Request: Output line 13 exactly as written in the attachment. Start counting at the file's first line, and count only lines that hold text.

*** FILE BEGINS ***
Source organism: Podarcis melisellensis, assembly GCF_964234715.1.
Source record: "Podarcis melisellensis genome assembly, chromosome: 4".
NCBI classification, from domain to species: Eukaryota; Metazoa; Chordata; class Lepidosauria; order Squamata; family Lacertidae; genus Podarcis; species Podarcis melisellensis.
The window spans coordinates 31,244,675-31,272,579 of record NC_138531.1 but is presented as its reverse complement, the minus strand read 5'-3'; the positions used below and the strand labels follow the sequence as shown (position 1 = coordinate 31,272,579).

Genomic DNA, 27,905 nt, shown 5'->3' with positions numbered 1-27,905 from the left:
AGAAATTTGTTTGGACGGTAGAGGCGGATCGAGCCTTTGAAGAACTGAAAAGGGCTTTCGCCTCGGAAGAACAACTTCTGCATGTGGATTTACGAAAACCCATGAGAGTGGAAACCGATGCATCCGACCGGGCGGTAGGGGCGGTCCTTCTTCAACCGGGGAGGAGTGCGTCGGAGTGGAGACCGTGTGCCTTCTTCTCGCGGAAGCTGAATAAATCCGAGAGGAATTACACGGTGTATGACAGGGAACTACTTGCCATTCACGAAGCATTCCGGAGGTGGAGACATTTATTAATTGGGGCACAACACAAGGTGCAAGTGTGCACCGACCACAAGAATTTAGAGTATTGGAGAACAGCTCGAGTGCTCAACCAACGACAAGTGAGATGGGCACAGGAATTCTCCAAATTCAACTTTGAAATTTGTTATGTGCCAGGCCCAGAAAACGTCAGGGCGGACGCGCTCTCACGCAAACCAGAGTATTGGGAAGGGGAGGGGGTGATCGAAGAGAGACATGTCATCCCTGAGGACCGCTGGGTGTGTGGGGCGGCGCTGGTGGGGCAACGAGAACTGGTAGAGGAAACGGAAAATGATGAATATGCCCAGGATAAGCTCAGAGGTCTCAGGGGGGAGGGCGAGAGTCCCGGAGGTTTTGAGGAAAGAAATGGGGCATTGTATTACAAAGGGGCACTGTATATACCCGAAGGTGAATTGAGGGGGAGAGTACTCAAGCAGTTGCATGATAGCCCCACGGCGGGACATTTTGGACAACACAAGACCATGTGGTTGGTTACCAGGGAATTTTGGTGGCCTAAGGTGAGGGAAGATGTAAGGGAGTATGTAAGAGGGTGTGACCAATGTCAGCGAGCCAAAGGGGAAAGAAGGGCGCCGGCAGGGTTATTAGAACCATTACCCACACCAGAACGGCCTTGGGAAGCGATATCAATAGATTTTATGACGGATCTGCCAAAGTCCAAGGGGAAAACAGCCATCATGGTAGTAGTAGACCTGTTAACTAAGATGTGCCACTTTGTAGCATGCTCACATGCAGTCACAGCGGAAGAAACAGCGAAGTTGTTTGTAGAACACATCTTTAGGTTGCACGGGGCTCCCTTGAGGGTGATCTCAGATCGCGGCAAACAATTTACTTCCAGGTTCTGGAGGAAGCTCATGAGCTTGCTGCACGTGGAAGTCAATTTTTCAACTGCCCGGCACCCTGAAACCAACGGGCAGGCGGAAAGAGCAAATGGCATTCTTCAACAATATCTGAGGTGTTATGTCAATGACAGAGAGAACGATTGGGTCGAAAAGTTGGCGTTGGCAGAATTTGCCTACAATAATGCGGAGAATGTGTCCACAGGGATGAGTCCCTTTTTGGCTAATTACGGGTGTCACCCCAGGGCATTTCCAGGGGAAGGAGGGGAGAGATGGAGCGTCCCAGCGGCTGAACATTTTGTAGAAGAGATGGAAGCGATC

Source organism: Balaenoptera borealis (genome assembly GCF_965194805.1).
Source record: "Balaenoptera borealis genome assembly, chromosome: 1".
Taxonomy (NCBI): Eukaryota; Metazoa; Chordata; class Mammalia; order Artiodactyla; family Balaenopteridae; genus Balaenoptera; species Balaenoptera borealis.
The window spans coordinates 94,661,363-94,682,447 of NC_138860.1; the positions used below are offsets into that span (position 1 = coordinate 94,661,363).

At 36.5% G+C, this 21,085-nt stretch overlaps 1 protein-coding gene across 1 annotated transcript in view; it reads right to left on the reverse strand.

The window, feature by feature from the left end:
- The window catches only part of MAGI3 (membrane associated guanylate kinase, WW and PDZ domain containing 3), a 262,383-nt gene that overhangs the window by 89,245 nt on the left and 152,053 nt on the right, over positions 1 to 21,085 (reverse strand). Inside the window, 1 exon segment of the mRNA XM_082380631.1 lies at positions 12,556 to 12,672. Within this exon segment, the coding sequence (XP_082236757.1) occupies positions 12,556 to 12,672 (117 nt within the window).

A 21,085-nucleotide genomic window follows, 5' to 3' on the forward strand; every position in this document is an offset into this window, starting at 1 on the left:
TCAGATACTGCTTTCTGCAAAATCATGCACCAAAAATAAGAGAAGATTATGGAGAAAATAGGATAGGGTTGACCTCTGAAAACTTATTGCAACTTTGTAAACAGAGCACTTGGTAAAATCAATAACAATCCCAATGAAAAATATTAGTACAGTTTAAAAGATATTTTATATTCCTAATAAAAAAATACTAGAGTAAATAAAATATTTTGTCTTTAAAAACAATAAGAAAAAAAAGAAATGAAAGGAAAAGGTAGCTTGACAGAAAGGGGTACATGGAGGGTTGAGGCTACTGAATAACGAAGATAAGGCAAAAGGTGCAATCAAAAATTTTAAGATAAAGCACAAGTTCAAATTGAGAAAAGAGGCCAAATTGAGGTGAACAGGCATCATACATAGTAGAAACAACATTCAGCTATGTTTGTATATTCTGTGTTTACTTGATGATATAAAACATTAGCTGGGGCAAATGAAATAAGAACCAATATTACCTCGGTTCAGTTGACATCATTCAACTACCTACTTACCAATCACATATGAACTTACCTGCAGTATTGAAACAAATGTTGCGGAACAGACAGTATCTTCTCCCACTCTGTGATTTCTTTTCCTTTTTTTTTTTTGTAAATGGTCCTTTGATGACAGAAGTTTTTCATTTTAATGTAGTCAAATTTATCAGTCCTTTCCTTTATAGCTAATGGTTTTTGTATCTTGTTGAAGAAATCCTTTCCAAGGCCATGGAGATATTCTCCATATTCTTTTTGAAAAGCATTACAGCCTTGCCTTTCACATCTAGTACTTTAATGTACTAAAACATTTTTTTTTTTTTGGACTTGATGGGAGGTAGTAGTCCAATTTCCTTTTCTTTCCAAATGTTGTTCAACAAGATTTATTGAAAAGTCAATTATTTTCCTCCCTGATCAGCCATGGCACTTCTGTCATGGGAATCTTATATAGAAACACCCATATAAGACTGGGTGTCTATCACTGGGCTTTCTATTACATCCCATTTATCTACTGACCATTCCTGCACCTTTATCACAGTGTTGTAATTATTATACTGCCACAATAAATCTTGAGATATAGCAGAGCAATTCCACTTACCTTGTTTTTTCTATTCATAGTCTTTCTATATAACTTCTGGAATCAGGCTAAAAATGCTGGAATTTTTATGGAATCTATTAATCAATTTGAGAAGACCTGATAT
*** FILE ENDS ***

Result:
- The window catches only part of MAGI3 (membrane associated guanylate kinase, WW and PDZ domain containing 3), a 262,383-nt gene that overhangs the window by 89,245 nt on the left and 152,053 nt on the right, over positions 1 to 21,085 (reverse strand). Inside the window, 1 exon segment of the mRNA XM_082380631.1 lies at positions 12,556 to 12,672. Within this exon segment, the coding sequence (XP_082236757.1) occupies positions 12,556 to 12,672 (117 nt within the window).